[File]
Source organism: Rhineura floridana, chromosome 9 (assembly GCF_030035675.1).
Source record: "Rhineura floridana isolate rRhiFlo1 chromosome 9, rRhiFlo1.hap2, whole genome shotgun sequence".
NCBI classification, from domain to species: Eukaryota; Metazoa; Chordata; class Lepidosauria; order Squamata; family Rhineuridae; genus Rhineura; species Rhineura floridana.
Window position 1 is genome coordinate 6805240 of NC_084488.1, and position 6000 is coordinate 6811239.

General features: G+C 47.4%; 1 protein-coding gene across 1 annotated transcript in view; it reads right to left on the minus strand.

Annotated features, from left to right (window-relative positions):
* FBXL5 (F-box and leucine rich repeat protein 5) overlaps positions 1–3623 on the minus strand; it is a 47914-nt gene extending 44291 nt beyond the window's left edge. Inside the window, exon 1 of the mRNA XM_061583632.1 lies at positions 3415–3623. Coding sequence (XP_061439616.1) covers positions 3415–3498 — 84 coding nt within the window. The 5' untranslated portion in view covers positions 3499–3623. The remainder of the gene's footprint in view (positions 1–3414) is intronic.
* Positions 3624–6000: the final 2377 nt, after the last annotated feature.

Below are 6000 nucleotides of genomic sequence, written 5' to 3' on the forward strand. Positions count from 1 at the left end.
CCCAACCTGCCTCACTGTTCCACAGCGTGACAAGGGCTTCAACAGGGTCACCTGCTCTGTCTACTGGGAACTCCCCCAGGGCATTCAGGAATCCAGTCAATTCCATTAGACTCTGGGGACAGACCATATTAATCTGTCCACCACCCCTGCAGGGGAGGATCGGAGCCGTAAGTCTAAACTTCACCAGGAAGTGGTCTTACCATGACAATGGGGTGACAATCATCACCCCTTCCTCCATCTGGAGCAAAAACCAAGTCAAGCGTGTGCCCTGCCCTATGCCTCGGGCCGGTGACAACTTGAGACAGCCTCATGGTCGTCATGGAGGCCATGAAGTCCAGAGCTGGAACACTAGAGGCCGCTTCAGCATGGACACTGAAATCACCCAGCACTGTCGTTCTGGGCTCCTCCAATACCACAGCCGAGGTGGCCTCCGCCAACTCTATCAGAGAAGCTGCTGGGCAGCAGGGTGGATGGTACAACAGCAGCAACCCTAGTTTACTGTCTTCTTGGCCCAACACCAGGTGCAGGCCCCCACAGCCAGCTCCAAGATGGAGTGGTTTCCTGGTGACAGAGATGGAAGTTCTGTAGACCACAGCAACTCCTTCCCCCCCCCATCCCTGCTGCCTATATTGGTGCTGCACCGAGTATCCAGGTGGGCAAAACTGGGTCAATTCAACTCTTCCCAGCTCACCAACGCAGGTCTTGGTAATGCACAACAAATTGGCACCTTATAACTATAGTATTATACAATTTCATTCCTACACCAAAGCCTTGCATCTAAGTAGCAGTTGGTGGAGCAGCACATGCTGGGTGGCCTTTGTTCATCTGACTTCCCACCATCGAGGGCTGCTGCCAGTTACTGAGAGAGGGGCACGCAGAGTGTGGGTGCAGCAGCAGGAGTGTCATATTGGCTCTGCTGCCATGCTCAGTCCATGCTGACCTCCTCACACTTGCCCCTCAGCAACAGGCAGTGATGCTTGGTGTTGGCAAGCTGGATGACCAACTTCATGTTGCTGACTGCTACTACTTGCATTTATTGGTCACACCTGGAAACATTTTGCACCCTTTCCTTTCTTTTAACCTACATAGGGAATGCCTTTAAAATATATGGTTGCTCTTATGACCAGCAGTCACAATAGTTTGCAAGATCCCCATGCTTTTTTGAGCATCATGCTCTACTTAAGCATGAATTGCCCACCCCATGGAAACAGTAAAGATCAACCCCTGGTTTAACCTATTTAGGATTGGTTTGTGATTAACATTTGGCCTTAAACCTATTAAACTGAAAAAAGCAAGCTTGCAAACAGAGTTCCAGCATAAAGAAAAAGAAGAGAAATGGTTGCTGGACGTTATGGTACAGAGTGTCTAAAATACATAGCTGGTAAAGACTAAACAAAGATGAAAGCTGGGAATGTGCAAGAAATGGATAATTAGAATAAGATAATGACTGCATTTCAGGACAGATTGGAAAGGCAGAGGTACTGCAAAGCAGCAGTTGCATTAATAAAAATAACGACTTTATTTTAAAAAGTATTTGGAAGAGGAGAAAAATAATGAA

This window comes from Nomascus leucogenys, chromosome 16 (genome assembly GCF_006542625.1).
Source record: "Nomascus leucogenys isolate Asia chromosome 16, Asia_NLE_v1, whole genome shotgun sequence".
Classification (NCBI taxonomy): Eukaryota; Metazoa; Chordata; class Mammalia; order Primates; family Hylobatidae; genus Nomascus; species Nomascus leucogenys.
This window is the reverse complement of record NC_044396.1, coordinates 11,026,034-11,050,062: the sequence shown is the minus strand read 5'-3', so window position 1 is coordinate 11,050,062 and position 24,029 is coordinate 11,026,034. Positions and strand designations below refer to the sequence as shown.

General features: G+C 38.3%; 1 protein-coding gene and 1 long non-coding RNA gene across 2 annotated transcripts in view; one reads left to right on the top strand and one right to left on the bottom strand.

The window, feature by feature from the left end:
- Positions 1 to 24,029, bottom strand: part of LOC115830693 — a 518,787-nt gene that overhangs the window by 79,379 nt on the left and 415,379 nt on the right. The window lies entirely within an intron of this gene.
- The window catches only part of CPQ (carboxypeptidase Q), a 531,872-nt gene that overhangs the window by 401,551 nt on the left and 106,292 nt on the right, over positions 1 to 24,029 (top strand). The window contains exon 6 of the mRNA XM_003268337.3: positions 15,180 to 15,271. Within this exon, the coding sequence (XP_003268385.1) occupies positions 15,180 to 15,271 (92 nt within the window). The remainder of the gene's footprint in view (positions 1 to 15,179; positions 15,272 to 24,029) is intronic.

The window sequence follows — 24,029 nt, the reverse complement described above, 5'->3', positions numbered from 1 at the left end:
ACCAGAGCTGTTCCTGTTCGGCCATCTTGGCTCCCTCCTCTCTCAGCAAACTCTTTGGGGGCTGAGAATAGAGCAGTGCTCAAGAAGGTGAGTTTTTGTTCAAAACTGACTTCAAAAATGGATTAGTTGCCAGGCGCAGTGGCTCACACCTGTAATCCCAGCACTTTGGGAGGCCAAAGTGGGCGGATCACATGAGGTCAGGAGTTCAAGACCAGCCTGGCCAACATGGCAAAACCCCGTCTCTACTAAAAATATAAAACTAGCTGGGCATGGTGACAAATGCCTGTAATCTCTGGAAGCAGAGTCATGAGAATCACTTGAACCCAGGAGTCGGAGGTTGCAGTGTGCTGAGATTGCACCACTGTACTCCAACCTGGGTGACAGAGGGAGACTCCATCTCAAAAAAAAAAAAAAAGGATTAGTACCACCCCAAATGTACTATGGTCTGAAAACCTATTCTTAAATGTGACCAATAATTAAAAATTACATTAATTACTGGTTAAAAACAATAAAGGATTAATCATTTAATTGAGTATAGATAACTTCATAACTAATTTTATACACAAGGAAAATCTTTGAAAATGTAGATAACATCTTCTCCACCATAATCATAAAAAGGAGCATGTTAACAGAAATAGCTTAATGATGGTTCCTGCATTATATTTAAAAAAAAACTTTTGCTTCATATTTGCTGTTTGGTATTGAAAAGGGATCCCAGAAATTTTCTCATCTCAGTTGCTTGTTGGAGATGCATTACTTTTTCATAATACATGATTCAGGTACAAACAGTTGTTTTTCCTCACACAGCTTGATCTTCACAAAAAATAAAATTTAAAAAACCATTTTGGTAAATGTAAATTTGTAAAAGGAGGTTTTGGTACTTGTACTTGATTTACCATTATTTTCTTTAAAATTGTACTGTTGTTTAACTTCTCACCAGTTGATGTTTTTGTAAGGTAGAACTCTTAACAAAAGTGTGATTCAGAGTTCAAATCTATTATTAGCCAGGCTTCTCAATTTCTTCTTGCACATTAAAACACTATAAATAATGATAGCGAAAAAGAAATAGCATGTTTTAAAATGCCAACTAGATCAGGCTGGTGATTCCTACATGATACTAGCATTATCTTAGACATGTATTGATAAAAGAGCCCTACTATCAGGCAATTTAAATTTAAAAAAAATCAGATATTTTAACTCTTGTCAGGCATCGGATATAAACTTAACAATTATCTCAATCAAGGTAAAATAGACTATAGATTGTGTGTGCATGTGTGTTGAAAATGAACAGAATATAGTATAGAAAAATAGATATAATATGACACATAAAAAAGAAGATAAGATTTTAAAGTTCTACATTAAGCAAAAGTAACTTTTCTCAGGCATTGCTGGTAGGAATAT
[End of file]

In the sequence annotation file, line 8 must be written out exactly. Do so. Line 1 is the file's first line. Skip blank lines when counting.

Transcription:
* Positions 3624–6000: the final 2377 nt, after the last annotated feature.